A mountain paradise just a few hours from Brisbane

A group looks over Stanthorpe from the Red Bridge at sunset and, top right, Quart Pot Creek, Stanthorpe at sunset and, bottom right, Tight pathways between granite can be explored at Donnelly's Castle.
A group looks over Stanthorpe from the Red Bridge at sunset and, top right, Quart Pot Creek, Stanthorpe at sunset and, bottom right, Tight pathways between granite can be explored at Donnelly's Castle. Liana Turner

JUST a few hours from Brisbane, the Granite Belt offers a unique world poised among starkly different regions. Aptly named for its rugged, boulder-strewn terrain, the region has much to offer.

When entering the Granite Belt from surrounding areas, visitors can notice a remarkable change in landscape. From each direction, the surrounding areas give way as granite begins to peek from beneath the earth. It's not the outback; it's far from it. But it's still a distant world from the lush, albeit hot and humid, rainforests of nearby regions.

It might seem a hard-shelled land by nature, as vegetation grapples for a stronghold between granite boulders, but there's lots to love. In winter, the cold climes can be a shock to those travelling from just about anywhere else in Queensland, but they're also a big drawcard.

Tight pathways between granite can be explored at Donnelly's Castle.
Tight pathways between granite can be explored at Donnelly's Castle. Liana Turner

Often, this means frost. On the rare occasion, there's also the chance of sleet or snow.

In summer, hot days melt into cool nights - a great appeal for coast-dwellers hoping to escape the humidity.

The wineries are plentiful, beautiful, and produce a pretty impressive drop. In this region, those interested in delving into the world of alternative wine would be in luck. For a tasting or two, there a plenty of options. There are wine tasting tours aplenty, but with vineyards spread across a wide region, it's important to plan your transport and remain safe on the roads. If the viticulturalists' creations have worn you out, the region is teeming with other opportunities.

At the heart of the Granite Belt is Stanthorpe, a town steeped in history. At 811m above sea level, it's known as the coldest town in Queensland.

Stanthorpe and its many surrounding villages have experienced many evolutions of identity over the years. Stanthorpe was founded by tin miners in the late 1800s.

Boulders in Girraween National Park.
Boulders in Girraween National Park. Liana Turner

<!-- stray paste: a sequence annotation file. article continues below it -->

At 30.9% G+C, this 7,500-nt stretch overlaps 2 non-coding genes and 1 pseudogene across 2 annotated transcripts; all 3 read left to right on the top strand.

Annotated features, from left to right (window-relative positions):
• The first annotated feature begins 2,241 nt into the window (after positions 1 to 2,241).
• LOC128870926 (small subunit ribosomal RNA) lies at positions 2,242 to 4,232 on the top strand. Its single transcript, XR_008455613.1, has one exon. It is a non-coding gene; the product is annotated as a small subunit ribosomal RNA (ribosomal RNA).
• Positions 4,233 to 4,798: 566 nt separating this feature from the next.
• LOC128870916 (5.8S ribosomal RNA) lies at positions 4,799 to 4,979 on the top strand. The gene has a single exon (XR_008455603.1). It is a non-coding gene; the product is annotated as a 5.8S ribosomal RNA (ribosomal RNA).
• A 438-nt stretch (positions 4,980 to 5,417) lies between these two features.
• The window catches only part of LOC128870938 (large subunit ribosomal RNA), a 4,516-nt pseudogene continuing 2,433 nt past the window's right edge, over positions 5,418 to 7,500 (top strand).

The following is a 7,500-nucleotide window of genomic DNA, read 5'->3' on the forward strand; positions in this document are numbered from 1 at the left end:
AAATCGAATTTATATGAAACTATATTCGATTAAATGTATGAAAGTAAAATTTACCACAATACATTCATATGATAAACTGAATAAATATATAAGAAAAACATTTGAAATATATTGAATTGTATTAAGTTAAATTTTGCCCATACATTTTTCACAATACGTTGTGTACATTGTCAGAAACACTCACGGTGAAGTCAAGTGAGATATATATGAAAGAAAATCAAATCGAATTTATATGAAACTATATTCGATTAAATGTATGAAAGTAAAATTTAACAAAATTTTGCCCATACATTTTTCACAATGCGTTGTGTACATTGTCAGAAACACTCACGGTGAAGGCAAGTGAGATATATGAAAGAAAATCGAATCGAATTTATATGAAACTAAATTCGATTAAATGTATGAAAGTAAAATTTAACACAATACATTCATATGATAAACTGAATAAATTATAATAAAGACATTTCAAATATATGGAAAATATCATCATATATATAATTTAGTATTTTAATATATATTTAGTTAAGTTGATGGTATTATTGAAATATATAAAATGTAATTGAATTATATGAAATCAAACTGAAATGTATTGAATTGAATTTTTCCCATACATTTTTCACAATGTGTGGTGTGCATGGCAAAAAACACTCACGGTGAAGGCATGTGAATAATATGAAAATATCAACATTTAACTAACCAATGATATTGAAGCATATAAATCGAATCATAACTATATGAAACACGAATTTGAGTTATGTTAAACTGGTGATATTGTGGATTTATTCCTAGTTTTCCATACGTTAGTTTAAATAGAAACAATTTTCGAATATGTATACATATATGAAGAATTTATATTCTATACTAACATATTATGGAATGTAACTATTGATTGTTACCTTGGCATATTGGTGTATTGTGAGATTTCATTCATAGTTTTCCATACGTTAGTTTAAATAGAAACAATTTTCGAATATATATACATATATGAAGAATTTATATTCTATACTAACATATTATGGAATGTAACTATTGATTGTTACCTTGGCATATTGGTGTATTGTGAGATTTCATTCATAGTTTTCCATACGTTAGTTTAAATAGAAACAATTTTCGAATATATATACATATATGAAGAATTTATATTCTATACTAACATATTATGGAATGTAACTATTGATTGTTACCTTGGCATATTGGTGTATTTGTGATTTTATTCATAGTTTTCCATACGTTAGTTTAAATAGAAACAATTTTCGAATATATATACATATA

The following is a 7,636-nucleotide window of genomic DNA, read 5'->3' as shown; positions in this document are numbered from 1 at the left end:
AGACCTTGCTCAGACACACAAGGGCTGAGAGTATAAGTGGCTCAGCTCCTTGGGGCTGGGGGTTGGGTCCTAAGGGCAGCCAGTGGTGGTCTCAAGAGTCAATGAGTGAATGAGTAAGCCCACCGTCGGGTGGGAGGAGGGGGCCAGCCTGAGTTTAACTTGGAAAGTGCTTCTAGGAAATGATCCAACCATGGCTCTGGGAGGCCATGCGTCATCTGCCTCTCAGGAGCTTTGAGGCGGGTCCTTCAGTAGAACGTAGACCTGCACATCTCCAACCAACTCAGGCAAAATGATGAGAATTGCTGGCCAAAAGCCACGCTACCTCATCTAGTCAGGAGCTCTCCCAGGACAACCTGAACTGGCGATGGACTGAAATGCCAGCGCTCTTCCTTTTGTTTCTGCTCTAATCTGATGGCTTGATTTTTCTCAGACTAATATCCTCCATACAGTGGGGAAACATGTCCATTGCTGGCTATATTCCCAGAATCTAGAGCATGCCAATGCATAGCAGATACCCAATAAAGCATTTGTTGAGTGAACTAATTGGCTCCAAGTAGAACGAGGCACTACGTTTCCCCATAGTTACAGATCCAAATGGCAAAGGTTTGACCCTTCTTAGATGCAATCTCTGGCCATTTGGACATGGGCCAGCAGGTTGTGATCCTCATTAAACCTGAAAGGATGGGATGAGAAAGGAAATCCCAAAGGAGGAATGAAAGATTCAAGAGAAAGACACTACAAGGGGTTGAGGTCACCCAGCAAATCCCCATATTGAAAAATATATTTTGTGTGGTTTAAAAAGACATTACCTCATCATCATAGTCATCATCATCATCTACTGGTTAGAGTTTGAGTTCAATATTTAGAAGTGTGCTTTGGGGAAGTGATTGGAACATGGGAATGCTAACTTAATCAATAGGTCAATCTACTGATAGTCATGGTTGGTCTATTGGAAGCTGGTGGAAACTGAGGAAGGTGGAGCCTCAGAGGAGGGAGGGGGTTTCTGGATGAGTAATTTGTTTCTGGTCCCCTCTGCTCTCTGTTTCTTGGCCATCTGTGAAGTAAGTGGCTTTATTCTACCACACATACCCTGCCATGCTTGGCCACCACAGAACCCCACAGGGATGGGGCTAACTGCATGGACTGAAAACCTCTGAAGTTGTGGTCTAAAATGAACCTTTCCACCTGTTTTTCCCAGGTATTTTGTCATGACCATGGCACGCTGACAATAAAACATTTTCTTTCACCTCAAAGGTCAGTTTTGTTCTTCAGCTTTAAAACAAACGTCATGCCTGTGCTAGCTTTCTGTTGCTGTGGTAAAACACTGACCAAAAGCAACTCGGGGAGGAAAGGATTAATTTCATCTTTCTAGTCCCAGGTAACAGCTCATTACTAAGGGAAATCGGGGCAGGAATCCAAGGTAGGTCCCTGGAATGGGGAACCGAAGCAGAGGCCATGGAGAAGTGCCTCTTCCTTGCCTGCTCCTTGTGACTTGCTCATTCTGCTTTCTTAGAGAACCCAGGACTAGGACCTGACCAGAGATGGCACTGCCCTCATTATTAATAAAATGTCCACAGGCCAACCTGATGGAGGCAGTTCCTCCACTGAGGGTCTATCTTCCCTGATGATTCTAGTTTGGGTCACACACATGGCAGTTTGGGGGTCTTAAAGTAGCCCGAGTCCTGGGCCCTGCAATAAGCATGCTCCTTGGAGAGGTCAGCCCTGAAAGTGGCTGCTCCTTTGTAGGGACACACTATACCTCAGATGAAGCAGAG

When mining waned in the region, many turned to farming. With a bunch of Italian settlers and a cool, dry climate to boot, grapes - and wine - found their way into the region.

Later on, much of the region was staked out for soldier settlers after the First World War, and their journey of settlement can be explored with the Armistice Way, a 34km tourist drive through the villages including Thulimbah, Pozieres and Amiens.

In modern times, the Granite Belt has cemented its place as a tourist hub, with vineyards, fruit orchards and other farming operations still strong. While a road trip for local apples and stone fruit is a coup for visitors, many travel to the region for an extended stay each picking season.

Quart Pot Creek, Stanthorpe at sunset.
Quart Pot Creek, Stanthorpe at sunset. Liana Turner

The region's fruit production is a labour-hungry business, and overseas workers flow into the region each year, particularly over the summer months. This transient workforce has also left its mark, with Asian grocers and backpacker accommodation vendors dotting the region. In the summer, cool evening walks along Stanthorpe's Quart Pot Creek are a treat.

Often, the air might be laced with garlic aromas, another telltale sign of the Italian branch of Stanthorpe's history.

While many of the region's treasures have been created by its human inhabitants, from the High St museum to the Red Bridge over Quart Pot Creek - still used on occasion by a steam train - and the Lock St soldiers' memorial, some of the greatest wonders of the Granite Belt are much older.

Girraween National Park's many meandering tracks are dappled with endemic plant species. In spring, wildflowers bring the park to life, and there are many you won't see anywhere else in the country.

For adventurous souls, the national park's Pyramids Walk is a decent, but manageable trek. It ends with a steep ascent, with the great reward of breathtaking views from the top.

This journey will take you past precariously perched granite boulders. There's plenty of wildlife to spot along the way, and a few spots for a swim in the summer.

Across the border in nearby Bald Rock National Park lay more adventures for those keen for an extra drive.

If the hiking has left your legs exhausted, you can stop by Storm King Dam, 10 minutes south-east of Stanthorpe, for a spot of fishing.

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